Governor Rauner certainly got everyone’s attention last week when he proposed that the employer’s share of pension costs be shifted from the State to local school districts.
The pension shift has been a topic of conversation for some time. House Speaker Michael Madigan said as long ago as 2013 that there would be a shift, and the Budget Implementation Act (BIMP) passed in July contained a shift.
Last Wednesday, the Governor signed onto the deal, laying out a plan to pass the buck transfer the State’s responsibility for pension contributions to local school districts over a period of four years.
But there’s one line from the address that can’t be disputed:
“If you separate the payment from accountability … there is no accountability. People don’t question the expense, they just pay it… In our system, the state gets pension bills and just pays the tab. Our budget proposal shifts costs closer to home, so people can question expenses and deal with them more directly. Now, they have no incentive to manage costs because the state picks them up no matter what they are. When they are responsible for paying the bill, there will be plenty of incentive to lower costs.”
There are two distinct issues here. While school districts do not set either the benefit levels for pensions or the amount that employees must contribute to their own retirements (that’s the State’s responsibility), they are in charge of negotiating employment contracts. This has led to the common practice of spiking, where districts grant increased salaries in the last 4 years of employment, increasing the pension cost to the state with no repercussions to the district. Putting districts on the hook for pension payments puts them on notice as to the true cost of employing someone. I haven’t heard anyone criticizing the cost shift for that reason.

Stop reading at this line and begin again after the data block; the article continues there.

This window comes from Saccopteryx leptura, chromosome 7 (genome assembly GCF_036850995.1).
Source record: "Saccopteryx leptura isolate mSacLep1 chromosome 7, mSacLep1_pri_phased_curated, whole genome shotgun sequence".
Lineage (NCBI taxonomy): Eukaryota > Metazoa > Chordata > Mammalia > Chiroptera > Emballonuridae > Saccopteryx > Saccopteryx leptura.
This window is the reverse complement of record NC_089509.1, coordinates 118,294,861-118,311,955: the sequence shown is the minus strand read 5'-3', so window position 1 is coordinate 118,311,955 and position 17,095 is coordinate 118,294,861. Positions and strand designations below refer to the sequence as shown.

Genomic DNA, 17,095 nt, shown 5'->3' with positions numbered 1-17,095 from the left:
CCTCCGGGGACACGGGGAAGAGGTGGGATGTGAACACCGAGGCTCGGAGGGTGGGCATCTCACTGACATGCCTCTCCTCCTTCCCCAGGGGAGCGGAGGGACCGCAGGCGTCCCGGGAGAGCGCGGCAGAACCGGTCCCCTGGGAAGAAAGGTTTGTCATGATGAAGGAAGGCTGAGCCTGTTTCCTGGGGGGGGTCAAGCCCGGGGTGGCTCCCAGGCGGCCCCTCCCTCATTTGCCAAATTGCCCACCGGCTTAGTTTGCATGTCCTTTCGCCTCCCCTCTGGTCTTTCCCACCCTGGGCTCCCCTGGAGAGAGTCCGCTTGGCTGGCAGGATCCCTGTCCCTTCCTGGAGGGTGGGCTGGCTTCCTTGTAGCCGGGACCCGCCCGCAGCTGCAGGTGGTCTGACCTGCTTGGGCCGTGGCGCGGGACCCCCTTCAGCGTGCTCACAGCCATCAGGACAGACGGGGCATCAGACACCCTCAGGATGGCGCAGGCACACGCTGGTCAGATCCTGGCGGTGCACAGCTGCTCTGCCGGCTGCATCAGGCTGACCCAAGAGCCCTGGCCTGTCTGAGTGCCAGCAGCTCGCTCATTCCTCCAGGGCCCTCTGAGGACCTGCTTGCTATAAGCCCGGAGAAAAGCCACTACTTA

The big issue is the impact that the shift will have on property taxes. Obviously, if districts are forced to pick up both components of pensions, somebody has to pay the bill. The Governor made vague promises to “give schools and local governments the tools they need to more than offset the costs. The tools include increased education funding, the power to dissolve or consolidate units of local government, and more flexibility in contracting, bidding and sharing services.”
Pardon my skepticism. We just passed a new funding formula that is supposed to put $350 million of new money into our public schools; I don’t remember any of it being appropriated to pay for pensions (except, of course, for the amount used to move the Chicago Public Schools closer to the head of the line when getting that new money). Consolidation is on everyone’s radar these days, but even if consolidation saves money, it won’t come close to offsetting the increase in pension cost. Contracting and bidding flexibility? C’mon, remember who’s still controlling the House.
Standing alone, the cost shift is a lousy idea, and I won’t sign onto the Governor’s plan to balance the State’s books on the backs of local property taxpayers. But, what if the cost shift could be used as a catalyst for true reform of our completely dysfunctional tax system?